Last year, I blogged about whether a bar should be held accountable, along with the drunk driver, for causing serious injury or death of another (what lawyers like to call “dram shop liability”). While there are folks who don’t believe a bar should ever be legally accountable for causing injuries to another, there are other situations where even the naysayers may consider a bar, in its quest to profit from the sale of alcohol, to be at least partially responsible along with a drunk patron who injures another.
In 2018, the carnage inflicted at the hands of drunk drivers here in Arizona was astronomical. The numbers tell a chilling story:
- 4,651 alcohol-related crashes
- 242 of these crashes involved at least one fatality
- 261 people were killed
- 2,951 people were injured
Seventy-two percent of alcohol-related crashes happened at night, and most of these occurred on weekend nights. Nearly 63 percent involved drunk drivers between the ages of 25-54, with over half of drunk drivers in the 25-34 age group. The total economic loss in Arizona for 2018 due to alcohol-related crashes: $3,144,914,151. That’s “Billion” with a capital “B”.
Last year we settled a wrongful death case against two local bars, who collectively served enough alcohol to a woman such that her blood alcohol concentration was over three times the legal limit. As she drove away from the second bar, she ran a red light and killed our client’s mother, who was turning on a green left turn arrow. Neither bar monitored the woman’s alcohol consumption, intervened, or offered her a safe ride home. But both bars profited over their service of alcohol to her. The drunk driver was a young, master’s degreed special education teacher, and led a commendable life up to that fateful night. She paid the price for her actions, as she was sentenced to eleven years in prison. But the bars were not held accountable at all. . .until they found themselves as defendants in our client’s wrongful death lawsuit.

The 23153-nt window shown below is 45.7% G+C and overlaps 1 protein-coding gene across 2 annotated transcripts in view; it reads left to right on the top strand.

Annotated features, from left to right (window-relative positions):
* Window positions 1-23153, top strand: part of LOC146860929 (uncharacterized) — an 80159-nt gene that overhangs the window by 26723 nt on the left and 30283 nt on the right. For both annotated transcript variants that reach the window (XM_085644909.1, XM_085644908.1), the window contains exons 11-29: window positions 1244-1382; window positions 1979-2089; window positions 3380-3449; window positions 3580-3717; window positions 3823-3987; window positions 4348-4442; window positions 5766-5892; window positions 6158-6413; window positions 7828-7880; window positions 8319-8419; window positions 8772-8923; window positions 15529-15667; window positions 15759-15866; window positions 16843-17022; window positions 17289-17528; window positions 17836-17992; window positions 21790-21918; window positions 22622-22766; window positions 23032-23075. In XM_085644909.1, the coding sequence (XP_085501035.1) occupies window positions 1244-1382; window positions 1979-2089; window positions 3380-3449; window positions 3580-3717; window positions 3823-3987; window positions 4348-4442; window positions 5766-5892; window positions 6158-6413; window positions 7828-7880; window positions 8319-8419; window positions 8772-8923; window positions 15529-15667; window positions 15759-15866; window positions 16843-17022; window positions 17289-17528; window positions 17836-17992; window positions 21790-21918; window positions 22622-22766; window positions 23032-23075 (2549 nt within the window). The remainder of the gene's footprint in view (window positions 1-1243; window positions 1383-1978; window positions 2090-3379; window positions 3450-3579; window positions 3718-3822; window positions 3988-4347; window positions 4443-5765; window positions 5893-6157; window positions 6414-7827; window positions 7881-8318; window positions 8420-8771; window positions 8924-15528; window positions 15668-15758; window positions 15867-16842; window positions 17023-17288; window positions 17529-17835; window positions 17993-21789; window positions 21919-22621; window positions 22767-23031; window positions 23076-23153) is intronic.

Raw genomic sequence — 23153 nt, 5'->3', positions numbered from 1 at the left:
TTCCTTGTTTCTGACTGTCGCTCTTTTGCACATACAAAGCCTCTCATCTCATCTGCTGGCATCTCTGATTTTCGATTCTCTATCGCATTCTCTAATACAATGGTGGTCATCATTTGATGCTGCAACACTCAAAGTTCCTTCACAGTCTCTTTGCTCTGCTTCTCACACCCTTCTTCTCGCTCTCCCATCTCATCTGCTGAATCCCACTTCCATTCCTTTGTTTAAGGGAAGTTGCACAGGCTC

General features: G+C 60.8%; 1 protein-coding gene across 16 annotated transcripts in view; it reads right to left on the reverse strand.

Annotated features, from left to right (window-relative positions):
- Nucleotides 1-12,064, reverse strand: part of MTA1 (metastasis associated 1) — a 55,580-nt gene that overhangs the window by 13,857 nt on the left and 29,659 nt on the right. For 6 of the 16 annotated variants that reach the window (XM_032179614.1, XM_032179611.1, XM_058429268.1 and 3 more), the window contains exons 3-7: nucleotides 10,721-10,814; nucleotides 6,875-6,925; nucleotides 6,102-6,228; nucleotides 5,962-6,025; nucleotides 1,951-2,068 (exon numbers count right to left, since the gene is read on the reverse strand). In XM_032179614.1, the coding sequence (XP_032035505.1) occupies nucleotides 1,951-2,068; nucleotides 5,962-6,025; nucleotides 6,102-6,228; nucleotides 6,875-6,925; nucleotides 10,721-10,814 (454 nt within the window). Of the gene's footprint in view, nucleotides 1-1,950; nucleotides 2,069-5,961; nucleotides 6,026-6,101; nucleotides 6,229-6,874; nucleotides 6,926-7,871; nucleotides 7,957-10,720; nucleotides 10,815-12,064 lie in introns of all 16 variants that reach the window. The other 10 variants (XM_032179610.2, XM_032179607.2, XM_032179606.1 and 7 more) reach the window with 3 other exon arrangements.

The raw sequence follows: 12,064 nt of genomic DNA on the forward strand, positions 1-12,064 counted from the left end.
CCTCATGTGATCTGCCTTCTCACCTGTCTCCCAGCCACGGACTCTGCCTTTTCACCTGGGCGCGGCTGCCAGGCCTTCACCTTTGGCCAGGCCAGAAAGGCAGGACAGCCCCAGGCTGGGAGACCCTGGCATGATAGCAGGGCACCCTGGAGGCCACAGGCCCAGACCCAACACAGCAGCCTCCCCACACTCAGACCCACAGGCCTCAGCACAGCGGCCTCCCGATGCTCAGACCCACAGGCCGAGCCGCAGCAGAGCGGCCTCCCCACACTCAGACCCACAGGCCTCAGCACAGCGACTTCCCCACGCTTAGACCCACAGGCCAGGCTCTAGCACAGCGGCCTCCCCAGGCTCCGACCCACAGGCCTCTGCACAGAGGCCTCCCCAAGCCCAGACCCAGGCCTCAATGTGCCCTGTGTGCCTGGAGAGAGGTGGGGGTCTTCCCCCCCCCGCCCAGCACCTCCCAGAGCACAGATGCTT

A drunk driver who causes a collision is of course responsible for the harm they cause. But sometimes, bars and restaurants who profit from furnishing alcohol to the drunk driver may bear some responsibility as well.